Starter. Move-up. Downsize.
That’s the traditional path for many homeowners. But these days, some buyers are choosing a new, different approach.
Rather than shopping for a home for a life stage, they’re buying a home for a lifetime. It’s a choice that minimizes the disruption and expense of moving and maximizes the importance of shopping for a home that makes sense now and that can grow with you and adapt to your family’s changing needs into the future.
If the idea of staying in place for the long term captures your home-buying heart, here are five things you should look for when you shop for your new home: 1) flexible spaces, 2) welcoming spaces, 3) public and private spaces, 4) fewer stairs and 5) functional amenities:
Rooms that can be transformed from one purpose to another are a must for a forever home, says Jay Kallos, vice president of architecture at Ashton Woods Homes, a homebuilder headquartered in Atlanta, Ga.
For example, if you’re single, you might use a great room for a pool table and media center. When you get married, you might move that stuff upstairs to a rec room and re-purpose your great room with a more traditional seating area and dining table.
Similarly, your children’s playroom could later become your home office. Your upstairs nursery could be given over to your teenagers to entertain their friends. Your bonus guest room could become living quarters for your aging mom or dad.
“Having spaces that can grow with the family and then shrink back can help that become someone’s forever home,” Kallos says.
Formal living and dining rooms are dead.
But what has taken their place? Rather than convert those spaces, traditionally to the left of the front door, into a home office or playroom, a forever home offers a foyer or welcoming area, where your guests can take off their coats and settle inside your home.
“It’s the place where people connect with other people,” Kallos says.
In a two-story residence, that same space might become a grand staircase with natural light pouring down from windows along the way upstairs.
Public Spaces, Private Spaces
The perfect square footage or lot size of a forever home isn’t nearly as important as a floor plan that fits your current and future selves, says Leigh Spicher, Ashton Woods’ director of design studios.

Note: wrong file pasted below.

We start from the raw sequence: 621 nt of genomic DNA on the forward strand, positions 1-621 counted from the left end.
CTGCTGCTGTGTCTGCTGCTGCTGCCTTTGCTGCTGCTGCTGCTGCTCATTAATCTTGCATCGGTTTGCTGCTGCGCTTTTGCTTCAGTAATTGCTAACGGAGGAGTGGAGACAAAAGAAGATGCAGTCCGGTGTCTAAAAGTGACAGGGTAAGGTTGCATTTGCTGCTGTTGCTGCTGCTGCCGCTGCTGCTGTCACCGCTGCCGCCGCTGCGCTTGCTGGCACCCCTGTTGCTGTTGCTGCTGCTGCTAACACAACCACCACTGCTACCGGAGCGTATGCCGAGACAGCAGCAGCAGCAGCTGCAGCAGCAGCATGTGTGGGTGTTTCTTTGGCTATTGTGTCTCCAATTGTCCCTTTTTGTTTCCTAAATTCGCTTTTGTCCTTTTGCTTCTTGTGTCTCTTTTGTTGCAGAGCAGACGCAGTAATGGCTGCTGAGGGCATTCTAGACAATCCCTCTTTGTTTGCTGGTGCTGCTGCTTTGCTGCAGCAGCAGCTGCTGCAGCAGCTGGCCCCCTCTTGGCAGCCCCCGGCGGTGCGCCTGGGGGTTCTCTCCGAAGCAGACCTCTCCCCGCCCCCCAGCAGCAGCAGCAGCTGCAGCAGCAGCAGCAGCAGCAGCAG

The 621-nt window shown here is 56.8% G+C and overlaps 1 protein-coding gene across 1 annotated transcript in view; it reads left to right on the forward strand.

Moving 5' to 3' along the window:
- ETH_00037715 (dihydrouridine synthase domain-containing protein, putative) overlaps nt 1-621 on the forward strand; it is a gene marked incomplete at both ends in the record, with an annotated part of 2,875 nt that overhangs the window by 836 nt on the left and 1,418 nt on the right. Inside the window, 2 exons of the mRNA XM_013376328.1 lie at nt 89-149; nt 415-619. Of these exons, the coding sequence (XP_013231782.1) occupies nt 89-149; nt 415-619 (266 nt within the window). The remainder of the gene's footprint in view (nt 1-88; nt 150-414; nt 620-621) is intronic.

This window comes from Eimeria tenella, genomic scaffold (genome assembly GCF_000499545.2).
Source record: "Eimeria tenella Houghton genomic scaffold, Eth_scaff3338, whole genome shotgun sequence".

If you crave privacy, you might choose a split-plan home with bedrooms and bathrooms divided from family living areas. If you embrace collaborative energy, you might want an indoor/outdoor garden or gourmet kitchen that draws people inside and together.
“Think about how you live now, but also include some thought about your future self,” Spicher suggests.
A forever home also needs what designers call “away spaces.” These areas are within your home’s footprint, but are set apart by walls, staircases, private entrances or other architectural elements to allow multiple generations to live compatibly together. Multigen living might mean you and your children, you and your parents, or you, your children and your parents.
“Can each generation go to their separate corners?” Kallos asks. “If they’re all right next to each other, that’s not as effective.”
Away spaces might change over time. The important point is to have a home that allows for them.
Most older people have at least some difficulty with mobility in their home, particularly if it has stairs. Step-less front and back entrances, wider doorways and other elements of universal design can make your home more comfortable for your older guests now and yourself and your family members as you age.
“In our younger years, a large shower feels like space-heaven. As we grow older, the area makes it easier to maneuver if a wheelchair or walker is necessary,” says Mekevia Hawkins, a Realtor at One Sotheby’s International Realty in Aventura, Fla.
Amenities You Want
If your home is part of a homeowners association (HOA), you’ll be paying dues to help maintain the community’s amenities. Examples include swimming pools, clubhouses, walking or riding trails, fitness centers, golf courses, parks and tennis courts.
Think about which amenities you’re likely to use and which you’re not, advises Timur Loynab, vice president in the condo resales division at McWilliams Ballard, a project development sales, marketing and consulting firm in Washington, D.C.
“Amenity-rich buildings will come with higher fees and those can balloon over a decade or two or three,” says Loynab. “Buyers should determine what amenities, if any, are important enough for them to pay a premium in future years.”
Marcie Geffner is an award-winning freelance reporter, writer and editor in Ventura, California. In the last decade, she has penned more than 1,000 published stories about residential and commercial real estate, banking, credit cards, computer security, health insurance and small business, among other subjects. Editors describe her as “detail-driven,” “conscientious,” “smart” and “incredibly versatile.” Her award-winning reporting has been lauded as “rock solid,” “spot-on relevant,” “informative,” “engaging,” “interesting” and “nuanced.” Her stories have been cited in seven published nonfiction books and two U.S. Congressional hearings.
Prior to her freelance career, Geffner was senior editor of California Real Estate magazine. Later, she became managing editor of Inman.com, an independent real estate news website. She also has prior employment experience in technical writing, corporate communications and employee communications. She received a bachelor’s degree in English with high honors from UCLA and master’s degree in business administration (MBA) from Pepperdine University in Malibu, California. She enjoys reading, home improvement projects and watching seagulls at the beach.